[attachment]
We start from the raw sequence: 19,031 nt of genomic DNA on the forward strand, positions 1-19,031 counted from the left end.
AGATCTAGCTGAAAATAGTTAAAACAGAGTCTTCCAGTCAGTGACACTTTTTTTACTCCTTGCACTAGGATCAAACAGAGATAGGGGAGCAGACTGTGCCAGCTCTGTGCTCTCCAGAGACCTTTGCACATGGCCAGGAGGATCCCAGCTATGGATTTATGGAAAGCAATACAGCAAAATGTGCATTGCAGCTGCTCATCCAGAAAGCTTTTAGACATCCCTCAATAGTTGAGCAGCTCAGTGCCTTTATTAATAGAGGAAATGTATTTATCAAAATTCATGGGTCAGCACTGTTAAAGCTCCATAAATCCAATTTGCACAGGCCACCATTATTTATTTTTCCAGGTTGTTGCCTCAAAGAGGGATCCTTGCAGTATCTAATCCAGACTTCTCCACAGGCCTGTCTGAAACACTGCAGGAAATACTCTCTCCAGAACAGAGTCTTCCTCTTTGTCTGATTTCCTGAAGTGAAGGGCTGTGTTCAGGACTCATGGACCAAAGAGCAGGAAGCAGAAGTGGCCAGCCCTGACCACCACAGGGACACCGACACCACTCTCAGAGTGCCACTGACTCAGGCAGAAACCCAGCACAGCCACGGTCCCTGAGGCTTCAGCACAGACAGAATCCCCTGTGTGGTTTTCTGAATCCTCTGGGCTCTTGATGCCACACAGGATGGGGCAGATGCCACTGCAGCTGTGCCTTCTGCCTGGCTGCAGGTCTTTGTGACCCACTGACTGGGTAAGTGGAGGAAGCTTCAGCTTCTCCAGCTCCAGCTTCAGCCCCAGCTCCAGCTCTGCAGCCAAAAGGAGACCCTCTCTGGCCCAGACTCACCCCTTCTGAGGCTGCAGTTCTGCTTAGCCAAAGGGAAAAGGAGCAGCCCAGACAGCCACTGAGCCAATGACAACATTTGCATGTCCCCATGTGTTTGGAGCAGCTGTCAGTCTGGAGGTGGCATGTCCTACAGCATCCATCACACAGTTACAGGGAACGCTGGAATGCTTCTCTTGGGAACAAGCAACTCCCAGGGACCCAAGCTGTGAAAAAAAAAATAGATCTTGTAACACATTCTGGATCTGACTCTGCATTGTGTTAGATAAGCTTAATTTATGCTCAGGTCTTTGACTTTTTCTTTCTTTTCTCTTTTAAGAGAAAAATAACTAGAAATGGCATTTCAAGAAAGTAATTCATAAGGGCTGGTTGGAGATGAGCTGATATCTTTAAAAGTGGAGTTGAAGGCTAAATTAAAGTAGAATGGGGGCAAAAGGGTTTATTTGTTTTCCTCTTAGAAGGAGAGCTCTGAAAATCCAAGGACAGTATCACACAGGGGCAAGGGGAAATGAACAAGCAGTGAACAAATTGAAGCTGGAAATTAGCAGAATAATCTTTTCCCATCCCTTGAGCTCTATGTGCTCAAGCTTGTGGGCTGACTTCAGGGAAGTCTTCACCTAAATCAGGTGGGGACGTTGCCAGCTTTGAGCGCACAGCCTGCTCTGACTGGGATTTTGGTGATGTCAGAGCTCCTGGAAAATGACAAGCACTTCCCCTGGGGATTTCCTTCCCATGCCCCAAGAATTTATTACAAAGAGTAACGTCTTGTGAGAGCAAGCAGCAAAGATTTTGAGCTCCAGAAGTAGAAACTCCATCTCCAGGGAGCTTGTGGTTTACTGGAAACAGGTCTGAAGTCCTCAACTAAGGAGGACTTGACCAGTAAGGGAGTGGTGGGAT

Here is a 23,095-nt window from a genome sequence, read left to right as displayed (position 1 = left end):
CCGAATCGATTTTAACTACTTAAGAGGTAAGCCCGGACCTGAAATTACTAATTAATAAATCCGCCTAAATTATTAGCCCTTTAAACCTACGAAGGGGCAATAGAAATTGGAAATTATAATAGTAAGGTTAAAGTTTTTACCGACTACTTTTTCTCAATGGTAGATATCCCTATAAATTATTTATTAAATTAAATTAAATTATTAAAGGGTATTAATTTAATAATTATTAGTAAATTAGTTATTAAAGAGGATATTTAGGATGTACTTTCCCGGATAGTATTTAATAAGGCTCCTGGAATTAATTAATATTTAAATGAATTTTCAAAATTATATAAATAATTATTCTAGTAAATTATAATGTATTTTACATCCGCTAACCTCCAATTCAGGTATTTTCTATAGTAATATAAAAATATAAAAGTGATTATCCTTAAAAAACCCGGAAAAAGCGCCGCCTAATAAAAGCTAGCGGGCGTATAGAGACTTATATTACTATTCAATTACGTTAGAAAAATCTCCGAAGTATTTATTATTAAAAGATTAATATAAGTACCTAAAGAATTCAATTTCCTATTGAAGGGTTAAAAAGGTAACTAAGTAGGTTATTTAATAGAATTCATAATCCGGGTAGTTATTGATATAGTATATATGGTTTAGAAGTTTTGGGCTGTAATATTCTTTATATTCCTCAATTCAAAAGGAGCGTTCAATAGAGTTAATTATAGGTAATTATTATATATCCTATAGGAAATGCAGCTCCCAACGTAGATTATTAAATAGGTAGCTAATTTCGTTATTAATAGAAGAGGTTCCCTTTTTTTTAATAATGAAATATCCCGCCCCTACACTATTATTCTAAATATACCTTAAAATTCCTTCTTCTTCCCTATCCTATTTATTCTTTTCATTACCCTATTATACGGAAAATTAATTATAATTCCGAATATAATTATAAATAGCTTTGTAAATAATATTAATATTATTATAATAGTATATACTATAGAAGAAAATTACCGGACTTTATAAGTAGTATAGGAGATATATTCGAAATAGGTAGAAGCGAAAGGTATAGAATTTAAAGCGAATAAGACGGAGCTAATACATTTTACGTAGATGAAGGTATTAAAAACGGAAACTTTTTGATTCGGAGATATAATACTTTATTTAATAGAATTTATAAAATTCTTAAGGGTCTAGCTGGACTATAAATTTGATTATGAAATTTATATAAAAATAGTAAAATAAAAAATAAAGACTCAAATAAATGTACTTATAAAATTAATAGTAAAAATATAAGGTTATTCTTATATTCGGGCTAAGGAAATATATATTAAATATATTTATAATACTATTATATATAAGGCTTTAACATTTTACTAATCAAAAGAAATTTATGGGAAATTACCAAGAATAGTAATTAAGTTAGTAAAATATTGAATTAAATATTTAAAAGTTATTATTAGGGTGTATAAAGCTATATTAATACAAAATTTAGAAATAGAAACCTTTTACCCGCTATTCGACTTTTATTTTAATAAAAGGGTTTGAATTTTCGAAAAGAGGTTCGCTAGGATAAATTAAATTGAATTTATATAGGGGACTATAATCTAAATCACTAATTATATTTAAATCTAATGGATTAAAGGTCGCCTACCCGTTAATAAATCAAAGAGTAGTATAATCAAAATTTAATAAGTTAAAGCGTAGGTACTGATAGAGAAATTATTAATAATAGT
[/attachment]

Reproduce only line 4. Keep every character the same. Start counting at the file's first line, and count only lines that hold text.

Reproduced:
CCGAATCGATTTTAACTACTTAAGAGGTAAGCCCGGACCTGAAATTACTAATTAATAAATCCGCCTAAATTATTAGCCCTTTAAACCTACGAAGGGGCAATAGAAATTGGAAATTATAATAGTAAGGTTAAAGTTTTTACCGACTACTTTTTCTCAATGGTAGATATCCCTATAAATTATTTATTAAATTAAATTAAATTATTAAAGGGTATTAATTTAATAATTATTAGTAAATTAGTTATTAAAGAGGATATTTAGGATGTACTTTCCCGGATAGTATTTAATAAGGCTCCTGGAATTAATTAATATTTAAATGAATTTTCAAAATTATATAAATAATTATTCTAGTAAATTATAATGTATTTTACATCCGCTAACCTCCAATTCAGGTATTTTCTATAGTAATATAAAAATATAAAAGTGATTATCCTTAAAAAACCCGGAAAAAGCGCCGCCTAATAAAAGCTAGCGGGCGTATAGAGACTTATATTACTATTCAATTACGTTAGAAAAATCTCCGAAGTATTTATTATTAAAAGATTAATATAAGTACCTAAAGAATTCAATTTCCTATTGAAGGGTTAAAAAGGTAACTAAGTAGGTTATTTAATAGAATTCATAATCCGGGTAGTTATTGATATAGTATATATGGTTTAGAAGTTTTGGGCTGTAATATTCTTTATATTCCTCAATTCAAAAGGAGCGTTCAATAGAGTTAATTATAGGTAATTATTATATATCCTATAGGAAATGCAGCTCCCAACGTAGATTATTAAATAGGTAGCTAATTTCGTTATTAATAGAAGAGGTTCCCTTTTTTTTAATAATGAAATATCCCGCCCCTACACTATTATTCTAAATATACCTTAAAATTCCTTCTTCTTCCCTATCCTATTTATTCTTTTCATTACCCTATTATACGGAAAATTAATTATAATTCCGAATATAATTATAAATAGCTTTGTAAATAATATTAATATTATTATAATAGTATATACTATAGAAGAAAATTACCGGACTTTATAAGTAGTATAGGAGATATATTCGAAATAGGTAGAAGCGAAAGGTATAGAATTTAAAGCGAATAAGACGGAGCTAATACATTTTACGTAGATGAAGGTATTAAAAACGGAAACTTTTTGATTCGGAGATATAATACTTTATTTAATAGAATTTATAAAATTCTTAAGGGTCTAGCTGGACTATAAATTTGATTATGAAATTTATATAAAAATAGTAAAATAAAAAATAAAGACTCAAATAAATGTACTTATAAAATTAATAGTAAAAATATAAGGTTATTCTTATATTCGGGCTAAGGAAATATATATTAAATATATTTATAATACTATTATATATAAGGCTTTAACATTTTACTAATCAAAAGAAATTTATGGGAAATTACCAAGAATAGTAATTAAGTTAGTAAAATATTGAATTAAATATTTAAAAGTTATTATTAGGGTGTATAAAGCTATATTAATACAAAATTTAGAAATAGAAACCTTTTACCCGCTATTCGACTTTTATTTTAATAAAAGGGTTTGAATTTTCGAAAAGAGGTTCGCTAGGATAAATTAAATTGAATTTATATAGGGGACTATAATCTAAATCACTAATTATATTTAAATCTAATGGATTAAAGGTCGCCTACCCGTTAATAAATCAAAGAGTAGTATAATCAAAATTTAATAAGTTAAAGCGTAGGTACTGATAGAGAAATTATTAATAATAGT